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90s Slang You Should Know


[luh-kon-ik] /ləˈkɒn ɪk/
using few words; expressing much in few words; concise:
a laconic reply.
Origin of laconic
1580-90; < Latin Lacōnicus < Greek Lakōnikós Laconian, equivalent to Lákōn a Laconian + -ikos -ic
Related forms
laconically, adverb
unlaconic, adjective
brief, pithy, terse; succinct.
voluble. Unabridged
Based on the Random House Dictionary, © Random House, Inc. 2017.
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Examples from the Web for laconically
Historical Examples
  • "My eyes beheld no such gathering of people," returned the Jamadar laconically.

  • "Cousin, you have only just arrived," said Rosarito laconically, trying to laugh.

    Dona Perfecta B. Perez Galdos
  • "Hosts," laconically responded my friend, while listening intently to the words of Brown.

  • "I have something to do to-night," answered Caballuco, laconically and dryly.

    Dona Perfecta B. Perez Galdos
  • “Kill lion,” said Coffee, laconically; and he worked away as if the lion were round the corner waiting to be killed.

    Off to the Wilds George Manville Fenn
  • "Weather forecast, I suppose," remarked Malkiel, laconically.

  • "Fell off his wagon and broke his neck," Lone told him laconically.

    The Quirt B.M. Bower
  • "Good," he said, laconically, and relapsed into his abstracted mood.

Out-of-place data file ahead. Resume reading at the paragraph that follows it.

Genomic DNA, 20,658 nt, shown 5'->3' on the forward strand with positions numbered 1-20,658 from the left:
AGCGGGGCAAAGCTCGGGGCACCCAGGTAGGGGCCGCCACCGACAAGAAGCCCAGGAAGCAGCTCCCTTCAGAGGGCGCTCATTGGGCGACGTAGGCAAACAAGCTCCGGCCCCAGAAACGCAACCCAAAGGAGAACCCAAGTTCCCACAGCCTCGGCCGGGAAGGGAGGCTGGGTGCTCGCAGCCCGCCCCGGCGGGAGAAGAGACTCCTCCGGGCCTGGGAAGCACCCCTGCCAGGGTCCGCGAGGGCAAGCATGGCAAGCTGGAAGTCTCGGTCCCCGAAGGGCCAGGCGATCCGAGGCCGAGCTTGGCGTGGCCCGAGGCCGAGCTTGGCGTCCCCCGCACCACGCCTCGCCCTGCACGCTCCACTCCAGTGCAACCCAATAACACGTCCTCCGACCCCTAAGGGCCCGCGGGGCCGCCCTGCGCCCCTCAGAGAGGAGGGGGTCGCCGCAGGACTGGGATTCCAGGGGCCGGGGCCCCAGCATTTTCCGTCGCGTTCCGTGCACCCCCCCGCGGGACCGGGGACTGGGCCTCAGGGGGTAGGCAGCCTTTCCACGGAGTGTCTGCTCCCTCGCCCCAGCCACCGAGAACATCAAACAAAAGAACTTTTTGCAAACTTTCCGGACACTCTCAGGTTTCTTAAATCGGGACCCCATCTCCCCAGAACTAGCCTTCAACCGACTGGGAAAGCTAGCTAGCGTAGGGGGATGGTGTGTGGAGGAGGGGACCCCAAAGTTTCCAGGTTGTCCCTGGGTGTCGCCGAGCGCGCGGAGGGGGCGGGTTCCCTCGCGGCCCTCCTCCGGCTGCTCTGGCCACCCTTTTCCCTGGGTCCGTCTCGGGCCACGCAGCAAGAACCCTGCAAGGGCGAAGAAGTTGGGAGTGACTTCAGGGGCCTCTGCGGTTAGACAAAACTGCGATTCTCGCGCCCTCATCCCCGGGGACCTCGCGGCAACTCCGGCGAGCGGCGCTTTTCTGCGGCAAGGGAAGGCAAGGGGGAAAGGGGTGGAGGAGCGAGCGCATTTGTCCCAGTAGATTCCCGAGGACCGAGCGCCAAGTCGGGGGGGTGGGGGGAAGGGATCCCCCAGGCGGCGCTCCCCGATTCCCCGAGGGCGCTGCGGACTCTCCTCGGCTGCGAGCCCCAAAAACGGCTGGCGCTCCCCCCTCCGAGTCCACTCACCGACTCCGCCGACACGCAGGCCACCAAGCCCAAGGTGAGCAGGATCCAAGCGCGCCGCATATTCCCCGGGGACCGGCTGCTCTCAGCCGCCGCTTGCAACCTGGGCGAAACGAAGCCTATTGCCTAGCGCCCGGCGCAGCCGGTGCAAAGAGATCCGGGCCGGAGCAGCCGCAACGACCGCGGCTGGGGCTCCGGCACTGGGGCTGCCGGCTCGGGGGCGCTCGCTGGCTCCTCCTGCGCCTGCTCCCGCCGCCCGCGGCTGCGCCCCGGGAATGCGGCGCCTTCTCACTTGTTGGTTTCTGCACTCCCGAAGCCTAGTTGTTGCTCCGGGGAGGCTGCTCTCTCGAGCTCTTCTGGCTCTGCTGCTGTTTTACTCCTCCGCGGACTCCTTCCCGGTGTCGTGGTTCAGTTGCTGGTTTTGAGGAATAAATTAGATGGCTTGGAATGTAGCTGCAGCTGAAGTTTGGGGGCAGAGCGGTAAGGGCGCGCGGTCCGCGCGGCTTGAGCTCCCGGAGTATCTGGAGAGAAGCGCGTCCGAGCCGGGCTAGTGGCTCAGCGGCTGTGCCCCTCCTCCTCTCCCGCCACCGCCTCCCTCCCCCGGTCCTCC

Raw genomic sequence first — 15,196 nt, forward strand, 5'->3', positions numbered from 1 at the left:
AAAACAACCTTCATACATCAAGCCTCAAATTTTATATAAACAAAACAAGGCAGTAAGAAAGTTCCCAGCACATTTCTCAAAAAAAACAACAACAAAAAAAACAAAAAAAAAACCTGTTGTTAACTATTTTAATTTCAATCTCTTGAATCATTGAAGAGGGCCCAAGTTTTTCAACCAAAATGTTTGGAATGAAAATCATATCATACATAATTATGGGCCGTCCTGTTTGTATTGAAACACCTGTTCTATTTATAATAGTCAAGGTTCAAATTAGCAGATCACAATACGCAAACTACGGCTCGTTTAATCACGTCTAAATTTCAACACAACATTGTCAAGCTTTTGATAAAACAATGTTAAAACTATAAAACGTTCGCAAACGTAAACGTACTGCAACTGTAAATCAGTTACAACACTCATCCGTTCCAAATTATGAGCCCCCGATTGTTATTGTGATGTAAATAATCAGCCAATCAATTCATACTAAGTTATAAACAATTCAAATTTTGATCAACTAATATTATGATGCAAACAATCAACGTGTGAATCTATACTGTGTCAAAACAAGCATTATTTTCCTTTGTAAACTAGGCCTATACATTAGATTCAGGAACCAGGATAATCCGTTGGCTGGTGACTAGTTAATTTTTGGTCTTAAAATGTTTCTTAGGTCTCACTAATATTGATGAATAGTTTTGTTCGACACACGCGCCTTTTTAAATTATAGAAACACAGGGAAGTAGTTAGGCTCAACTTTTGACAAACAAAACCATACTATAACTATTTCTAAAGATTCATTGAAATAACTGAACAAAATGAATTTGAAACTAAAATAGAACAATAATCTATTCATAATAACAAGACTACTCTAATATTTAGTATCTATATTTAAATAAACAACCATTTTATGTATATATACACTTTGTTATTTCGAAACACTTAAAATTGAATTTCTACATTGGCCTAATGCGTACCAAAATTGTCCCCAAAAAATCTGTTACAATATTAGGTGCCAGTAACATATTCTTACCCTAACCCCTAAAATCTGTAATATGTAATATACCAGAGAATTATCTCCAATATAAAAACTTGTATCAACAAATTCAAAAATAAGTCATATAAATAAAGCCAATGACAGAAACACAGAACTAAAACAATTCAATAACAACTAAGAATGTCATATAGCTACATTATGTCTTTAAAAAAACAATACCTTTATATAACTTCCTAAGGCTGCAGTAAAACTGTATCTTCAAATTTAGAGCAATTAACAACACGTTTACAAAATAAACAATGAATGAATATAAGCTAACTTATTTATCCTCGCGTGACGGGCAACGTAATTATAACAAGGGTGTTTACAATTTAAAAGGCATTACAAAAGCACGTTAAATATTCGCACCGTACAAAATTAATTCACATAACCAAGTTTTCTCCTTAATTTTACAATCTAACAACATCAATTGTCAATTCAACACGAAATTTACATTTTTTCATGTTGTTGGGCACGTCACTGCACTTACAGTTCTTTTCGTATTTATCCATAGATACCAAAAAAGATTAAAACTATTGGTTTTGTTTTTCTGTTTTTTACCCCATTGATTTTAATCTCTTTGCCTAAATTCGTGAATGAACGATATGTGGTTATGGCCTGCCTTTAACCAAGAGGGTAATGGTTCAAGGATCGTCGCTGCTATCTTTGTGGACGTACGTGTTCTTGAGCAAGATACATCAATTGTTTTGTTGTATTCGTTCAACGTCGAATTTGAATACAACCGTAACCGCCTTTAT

The Doomsman Van Tassel Sutphen
  • "Governor won't hear of it," he said, laconically, as he threw himself into an easy chair.

    Peter Binney Archibald Marshall
  • "It is here," returned Payan, laconically, presenting a paper.

    Zanoni Edward Bulwer Lytton
British Dictionary definitions for laconically


(of a person's speech) using few words; terse
Derived Forms
laconically, adverb
Word Origin
C16: via Latin from Greek Lakōnikos, from Lakōn Laconian, Spartan; referring to the Spartans' terseness of speech
Collins English Dictionary - Complete & Unabridged 2012 Digital Edition
© William Collins Sons & Co. Ltd. 1979, 1986 © HarperCollins
Publishers 1998, 2000, 2003, 2005, 2006, 2007, 2009, 2012
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Word Origin and History for laconically



"concise, abrupt," 1580s, probably via Latin Laconicus, from Greek Lakonikos, from Lakon "person from Lakonia," the district around Sparta in southern Greece in ancient times, whose inhabitants were famously proud of their brevity of speech. When Philip of Macedon threatened them with, "If I enter Laconia, I will raze Sparta to the ground," the Spartans' reply was, "If." An earlier form was laconical (1570s). Related: Laconically.

Online Etymology Dictionary, © 2010 Douglas Harper
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